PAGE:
As I drink chai after taking a walk and read the daily news in my small garden in Thaltej, I see that my article on models and postures in the Indian Express, May 7 (http://goo.gl/L9kA6D), seems to have led to a lot of excitement. But, in all the excitement on account of the elections, the two points I made in the article remain untouched. I had said that poverty in Gujarat is falling but it is very high at 60% in the Adivasi belt, which we call the Poorvi Patti. I had also said that the growth rate in agriculture in Gujarat in FY12 over FY11 was 4.8%, which worried me. Like all the debates in Delhi, no one answered, advised or commented on these facts. Instead, I got abused, putting it more politely, questioned. Typical.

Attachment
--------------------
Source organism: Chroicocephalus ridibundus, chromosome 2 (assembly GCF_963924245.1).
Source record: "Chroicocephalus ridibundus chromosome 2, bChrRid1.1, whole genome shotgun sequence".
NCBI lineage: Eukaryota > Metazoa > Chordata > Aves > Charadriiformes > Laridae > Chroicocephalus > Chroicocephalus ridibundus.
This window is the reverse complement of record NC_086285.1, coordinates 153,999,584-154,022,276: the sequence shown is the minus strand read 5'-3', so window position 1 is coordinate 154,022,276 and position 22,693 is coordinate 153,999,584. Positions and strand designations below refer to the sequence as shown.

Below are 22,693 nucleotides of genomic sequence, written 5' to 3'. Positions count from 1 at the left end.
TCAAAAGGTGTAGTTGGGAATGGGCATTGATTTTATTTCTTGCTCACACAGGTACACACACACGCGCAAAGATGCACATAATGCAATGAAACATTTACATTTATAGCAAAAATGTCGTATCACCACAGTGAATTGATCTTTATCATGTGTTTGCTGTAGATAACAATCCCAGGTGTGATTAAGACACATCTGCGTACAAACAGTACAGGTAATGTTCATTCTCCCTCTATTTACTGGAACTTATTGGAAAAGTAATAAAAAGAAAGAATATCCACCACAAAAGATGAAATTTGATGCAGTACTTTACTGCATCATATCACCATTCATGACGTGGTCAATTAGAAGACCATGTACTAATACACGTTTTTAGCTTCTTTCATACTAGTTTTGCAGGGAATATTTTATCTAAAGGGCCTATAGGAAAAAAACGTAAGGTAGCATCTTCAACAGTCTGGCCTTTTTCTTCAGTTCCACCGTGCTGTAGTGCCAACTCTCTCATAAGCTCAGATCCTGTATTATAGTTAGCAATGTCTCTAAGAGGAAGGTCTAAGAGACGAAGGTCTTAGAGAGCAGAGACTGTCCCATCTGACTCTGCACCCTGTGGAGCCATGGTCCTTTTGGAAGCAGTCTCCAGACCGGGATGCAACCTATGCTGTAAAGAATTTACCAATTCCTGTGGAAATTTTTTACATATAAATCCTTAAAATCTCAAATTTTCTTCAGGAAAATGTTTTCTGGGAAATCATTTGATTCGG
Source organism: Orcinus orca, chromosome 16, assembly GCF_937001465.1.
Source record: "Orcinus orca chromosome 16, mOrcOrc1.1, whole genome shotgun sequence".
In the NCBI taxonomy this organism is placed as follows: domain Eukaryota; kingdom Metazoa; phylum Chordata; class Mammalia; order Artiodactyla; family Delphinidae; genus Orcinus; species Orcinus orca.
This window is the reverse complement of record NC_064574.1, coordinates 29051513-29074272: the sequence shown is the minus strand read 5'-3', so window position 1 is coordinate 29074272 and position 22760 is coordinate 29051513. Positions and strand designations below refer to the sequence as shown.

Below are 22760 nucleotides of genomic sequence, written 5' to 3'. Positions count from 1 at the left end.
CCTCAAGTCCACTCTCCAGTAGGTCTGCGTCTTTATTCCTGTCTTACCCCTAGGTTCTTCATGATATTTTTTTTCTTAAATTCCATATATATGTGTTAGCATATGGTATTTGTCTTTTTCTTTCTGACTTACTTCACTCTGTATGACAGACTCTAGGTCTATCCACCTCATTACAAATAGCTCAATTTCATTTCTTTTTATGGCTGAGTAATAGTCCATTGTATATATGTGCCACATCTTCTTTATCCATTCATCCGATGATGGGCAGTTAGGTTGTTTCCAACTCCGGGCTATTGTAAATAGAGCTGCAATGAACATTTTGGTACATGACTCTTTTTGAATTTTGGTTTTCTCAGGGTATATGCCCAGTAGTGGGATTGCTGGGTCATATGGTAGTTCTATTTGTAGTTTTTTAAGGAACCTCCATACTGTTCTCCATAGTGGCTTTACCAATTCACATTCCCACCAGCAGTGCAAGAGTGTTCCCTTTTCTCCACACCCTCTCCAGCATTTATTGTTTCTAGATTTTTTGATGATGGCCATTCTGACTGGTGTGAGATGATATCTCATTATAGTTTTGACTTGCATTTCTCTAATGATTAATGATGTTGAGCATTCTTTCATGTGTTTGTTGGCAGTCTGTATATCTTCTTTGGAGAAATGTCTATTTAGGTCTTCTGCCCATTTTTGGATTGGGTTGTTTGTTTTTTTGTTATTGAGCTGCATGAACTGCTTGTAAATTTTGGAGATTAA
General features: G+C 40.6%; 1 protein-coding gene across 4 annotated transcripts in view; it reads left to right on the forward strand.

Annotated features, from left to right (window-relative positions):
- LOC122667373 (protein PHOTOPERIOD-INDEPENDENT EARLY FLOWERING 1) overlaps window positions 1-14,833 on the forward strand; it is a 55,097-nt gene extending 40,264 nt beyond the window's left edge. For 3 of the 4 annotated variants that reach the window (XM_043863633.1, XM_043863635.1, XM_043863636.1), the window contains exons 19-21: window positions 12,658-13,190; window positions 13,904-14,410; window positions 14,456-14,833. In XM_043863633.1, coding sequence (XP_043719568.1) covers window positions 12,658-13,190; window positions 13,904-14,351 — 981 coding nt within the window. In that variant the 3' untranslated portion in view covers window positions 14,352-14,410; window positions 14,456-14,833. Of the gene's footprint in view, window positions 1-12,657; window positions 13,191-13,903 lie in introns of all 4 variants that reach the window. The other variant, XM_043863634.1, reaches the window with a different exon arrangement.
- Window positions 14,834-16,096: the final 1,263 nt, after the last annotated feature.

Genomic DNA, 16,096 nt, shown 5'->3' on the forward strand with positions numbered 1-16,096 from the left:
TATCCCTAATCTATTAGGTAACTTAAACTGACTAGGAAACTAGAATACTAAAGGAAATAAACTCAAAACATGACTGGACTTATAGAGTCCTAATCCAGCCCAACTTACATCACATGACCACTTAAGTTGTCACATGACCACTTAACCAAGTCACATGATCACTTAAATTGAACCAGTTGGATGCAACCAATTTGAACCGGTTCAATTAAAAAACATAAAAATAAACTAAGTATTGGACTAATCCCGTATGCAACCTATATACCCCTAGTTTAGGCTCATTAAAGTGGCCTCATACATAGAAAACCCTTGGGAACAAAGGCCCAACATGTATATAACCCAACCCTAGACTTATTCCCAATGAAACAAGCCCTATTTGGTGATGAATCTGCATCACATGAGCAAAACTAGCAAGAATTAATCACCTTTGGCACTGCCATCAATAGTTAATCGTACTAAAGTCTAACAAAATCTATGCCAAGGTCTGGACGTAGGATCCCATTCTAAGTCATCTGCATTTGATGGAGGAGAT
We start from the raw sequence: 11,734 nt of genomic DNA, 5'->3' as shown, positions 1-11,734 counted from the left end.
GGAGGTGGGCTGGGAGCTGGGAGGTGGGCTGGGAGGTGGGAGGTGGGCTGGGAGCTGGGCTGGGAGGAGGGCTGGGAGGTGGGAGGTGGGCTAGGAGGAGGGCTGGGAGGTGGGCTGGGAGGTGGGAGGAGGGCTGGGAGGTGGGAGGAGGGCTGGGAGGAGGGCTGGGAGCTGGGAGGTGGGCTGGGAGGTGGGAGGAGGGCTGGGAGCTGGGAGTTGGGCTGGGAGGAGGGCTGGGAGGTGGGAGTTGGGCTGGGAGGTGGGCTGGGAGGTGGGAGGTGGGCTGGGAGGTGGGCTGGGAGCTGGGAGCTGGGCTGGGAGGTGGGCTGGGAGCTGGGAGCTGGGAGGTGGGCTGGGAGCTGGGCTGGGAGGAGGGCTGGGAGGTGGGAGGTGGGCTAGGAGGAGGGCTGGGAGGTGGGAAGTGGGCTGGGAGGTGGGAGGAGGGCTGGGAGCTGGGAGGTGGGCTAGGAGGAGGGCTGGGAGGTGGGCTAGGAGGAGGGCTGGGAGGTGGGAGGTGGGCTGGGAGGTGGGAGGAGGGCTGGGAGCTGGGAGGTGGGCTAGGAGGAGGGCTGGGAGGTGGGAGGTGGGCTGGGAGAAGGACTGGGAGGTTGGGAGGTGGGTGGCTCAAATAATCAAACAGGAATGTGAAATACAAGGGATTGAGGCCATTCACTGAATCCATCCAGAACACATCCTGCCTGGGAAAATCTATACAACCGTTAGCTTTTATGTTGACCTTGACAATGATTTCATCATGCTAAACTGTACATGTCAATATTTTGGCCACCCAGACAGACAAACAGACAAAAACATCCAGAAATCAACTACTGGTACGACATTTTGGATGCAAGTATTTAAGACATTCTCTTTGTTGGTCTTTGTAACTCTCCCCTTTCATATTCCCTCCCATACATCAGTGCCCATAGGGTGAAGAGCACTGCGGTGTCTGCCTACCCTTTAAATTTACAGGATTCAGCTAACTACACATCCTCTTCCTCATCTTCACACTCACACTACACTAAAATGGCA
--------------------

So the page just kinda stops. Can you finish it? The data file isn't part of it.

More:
Surjit Bhalla, in his article on May 10 (http://goo.gl/IKPj3X), questions me for saying that generally poverty levels are negatively associated with income levels and so a low poverty level in Gujarat is a no-brainer. He then goes on to say that “poverty levels are a function of several initial conditions, among which per capita income or consumption and its distribution are two of the more important.” Oh, come on Bhalla. When you say per capita income is important, you are kosher, when I say that, I am to be questioned. Bhalla goes on to say that I don’t present any evidence but my article says “Gujarat’s problem is not all this old hat stuff that the corridor between Palanpur and Vapi is growing and poverty levels there are lower. As we have pointed out time and again, its problem is what is called the Poorvi Patti. These are the districts where the Adivasi population lives in larger numbers when it is not migrating for work. This is a highly researched area, shown by research studies in Gujarat, and an excellent summary piece at the NSS region level, by Srijit Mishra at the Indira Gandhi Institute of Development Research in Mumbai. In this NSS region, which is the Adivasi belt, poverty levels amongst Adivasis, at around 60%, are higher than what the late Asis Bose used to call the BIMARU states.” I am citing the study which gives the evidence I am using, but to Bhalla, I don’t present any evidence. Incidentally, Srijit Mishra, one of the more careful scholars on poverty estimation in India, is